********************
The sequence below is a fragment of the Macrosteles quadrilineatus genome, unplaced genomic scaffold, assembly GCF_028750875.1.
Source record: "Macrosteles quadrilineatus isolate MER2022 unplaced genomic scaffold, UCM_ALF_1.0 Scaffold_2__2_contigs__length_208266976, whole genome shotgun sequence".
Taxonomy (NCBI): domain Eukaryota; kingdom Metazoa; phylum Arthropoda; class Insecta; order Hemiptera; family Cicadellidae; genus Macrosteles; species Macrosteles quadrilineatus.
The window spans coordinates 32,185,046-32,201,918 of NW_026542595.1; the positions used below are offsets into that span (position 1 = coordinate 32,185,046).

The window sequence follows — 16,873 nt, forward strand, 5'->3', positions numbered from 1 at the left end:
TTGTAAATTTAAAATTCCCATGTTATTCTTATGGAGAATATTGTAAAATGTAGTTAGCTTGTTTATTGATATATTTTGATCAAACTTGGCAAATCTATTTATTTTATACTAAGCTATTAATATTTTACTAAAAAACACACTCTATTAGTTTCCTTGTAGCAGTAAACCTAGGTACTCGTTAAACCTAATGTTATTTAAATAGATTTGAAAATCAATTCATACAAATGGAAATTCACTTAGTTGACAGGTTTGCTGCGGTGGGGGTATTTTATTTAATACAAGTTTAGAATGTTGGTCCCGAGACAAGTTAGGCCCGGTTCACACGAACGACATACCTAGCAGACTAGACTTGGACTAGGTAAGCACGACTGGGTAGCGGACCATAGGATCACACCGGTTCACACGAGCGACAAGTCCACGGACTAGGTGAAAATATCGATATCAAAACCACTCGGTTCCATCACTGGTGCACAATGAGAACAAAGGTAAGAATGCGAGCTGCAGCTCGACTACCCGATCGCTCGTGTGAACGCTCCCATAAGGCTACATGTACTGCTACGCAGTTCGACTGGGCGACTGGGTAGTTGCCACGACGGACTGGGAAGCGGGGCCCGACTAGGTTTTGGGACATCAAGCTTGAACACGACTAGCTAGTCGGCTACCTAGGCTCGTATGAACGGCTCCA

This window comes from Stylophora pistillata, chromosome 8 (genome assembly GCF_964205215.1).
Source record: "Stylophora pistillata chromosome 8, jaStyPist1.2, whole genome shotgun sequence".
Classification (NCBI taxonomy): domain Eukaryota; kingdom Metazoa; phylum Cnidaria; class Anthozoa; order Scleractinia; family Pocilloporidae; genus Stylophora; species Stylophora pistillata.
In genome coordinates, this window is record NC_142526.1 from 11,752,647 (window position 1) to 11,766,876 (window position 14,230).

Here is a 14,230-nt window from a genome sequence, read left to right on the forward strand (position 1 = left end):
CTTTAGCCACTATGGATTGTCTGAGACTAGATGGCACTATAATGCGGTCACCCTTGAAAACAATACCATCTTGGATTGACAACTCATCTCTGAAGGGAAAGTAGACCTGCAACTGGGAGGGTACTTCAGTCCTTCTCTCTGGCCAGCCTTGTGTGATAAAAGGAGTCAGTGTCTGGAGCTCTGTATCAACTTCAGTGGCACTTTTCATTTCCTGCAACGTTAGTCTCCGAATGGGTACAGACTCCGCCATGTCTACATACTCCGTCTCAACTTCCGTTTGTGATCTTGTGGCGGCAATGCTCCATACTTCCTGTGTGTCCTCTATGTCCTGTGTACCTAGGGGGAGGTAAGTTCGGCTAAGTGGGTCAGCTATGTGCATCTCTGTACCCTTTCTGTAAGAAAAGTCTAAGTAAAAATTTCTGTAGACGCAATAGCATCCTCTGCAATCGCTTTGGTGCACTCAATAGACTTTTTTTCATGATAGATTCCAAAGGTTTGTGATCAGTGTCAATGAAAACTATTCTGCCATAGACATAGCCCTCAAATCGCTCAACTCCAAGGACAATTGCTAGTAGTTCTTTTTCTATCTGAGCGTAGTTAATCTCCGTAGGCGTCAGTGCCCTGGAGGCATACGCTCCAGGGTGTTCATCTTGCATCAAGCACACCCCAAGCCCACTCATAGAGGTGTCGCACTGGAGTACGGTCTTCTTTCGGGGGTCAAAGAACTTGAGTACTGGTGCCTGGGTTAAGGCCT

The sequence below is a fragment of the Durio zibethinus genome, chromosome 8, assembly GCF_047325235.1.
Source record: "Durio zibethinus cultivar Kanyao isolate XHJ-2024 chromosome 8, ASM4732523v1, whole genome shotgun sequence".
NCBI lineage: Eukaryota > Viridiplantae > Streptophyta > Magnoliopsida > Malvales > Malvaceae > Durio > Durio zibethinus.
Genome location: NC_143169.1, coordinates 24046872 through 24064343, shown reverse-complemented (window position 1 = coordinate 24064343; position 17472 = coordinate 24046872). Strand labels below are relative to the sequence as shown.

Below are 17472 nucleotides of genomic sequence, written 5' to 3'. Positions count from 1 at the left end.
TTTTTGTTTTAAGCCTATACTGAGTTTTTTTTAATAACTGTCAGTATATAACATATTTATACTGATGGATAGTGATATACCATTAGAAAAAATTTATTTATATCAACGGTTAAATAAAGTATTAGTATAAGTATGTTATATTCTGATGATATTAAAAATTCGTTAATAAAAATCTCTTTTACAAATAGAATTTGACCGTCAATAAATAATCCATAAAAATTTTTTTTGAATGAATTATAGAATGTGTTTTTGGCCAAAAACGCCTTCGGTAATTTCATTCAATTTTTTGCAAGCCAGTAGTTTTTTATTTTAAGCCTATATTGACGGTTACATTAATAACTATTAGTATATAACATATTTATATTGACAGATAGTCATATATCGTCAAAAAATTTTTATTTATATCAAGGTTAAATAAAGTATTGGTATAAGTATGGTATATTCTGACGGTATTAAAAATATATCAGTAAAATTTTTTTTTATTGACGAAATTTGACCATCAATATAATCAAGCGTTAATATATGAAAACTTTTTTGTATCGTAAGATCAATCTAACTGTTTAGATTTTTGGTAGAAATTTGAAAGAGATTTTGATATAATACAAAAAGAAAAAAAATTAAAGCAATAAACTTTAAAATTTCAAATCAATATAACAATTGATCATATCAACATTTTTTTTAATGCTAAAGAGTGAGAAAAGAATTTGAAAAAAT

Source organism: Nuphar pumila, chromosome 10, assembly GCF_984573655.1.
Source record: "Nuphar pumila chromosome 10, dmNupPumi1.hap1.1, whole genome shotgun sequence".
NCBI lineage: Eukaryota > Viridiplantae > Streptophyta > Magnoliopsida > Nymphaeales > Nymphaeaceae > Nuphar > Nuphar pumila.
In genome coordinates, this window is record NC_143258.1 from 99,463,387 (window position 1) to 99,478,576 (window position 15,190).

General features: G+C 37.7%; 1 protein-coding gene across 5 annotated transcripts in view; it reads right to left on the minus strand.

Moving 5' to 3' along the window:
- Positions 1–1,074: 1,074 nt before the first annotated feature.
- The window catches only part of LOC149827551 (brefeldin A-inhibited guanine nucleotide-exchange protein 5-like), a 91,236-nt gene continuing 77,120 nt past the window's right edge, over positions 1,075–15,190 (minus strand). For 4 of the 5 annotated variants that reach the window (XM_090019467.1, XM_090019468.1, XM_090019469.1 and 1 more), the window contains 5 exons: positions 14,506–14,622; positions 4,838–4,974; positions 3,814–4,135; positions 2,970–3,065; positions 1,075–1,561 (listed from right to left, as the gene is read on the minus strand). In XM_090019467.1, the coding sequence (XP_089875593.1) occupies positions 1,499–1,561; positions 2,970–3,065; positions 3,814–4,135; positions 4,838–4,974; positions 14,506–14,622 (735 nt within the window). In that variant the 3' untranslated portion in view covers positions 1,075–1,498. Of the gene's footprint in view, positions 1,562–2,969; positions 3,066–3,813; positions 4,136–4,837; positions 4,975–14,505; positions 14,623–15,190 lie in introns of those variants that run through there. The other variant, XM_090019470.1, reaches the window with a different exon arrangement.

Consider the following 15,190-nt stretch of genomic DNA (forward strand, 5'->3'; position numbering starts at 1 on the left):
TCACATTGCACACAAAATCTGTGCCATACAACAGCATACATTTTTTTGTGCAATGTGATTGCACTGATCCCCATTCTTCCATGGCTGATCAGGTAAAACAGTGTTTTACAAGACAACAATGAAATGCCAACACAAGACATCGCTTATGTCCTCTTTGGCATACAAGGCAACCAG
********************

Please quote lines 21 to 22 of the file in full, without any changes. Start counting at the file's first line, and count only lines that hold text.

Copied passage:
NCBI lineage: Eukaryota > Viridiplantae > Streptophyta > Magnoliopsida > Nymphaeales > Nymphaeaceae > Nuphar > Nuphar pumila.
In genome coordinates, this window is record NC_143258.1 from 99,463,387 (window position 1) to 99,478,576 (window position 15,190).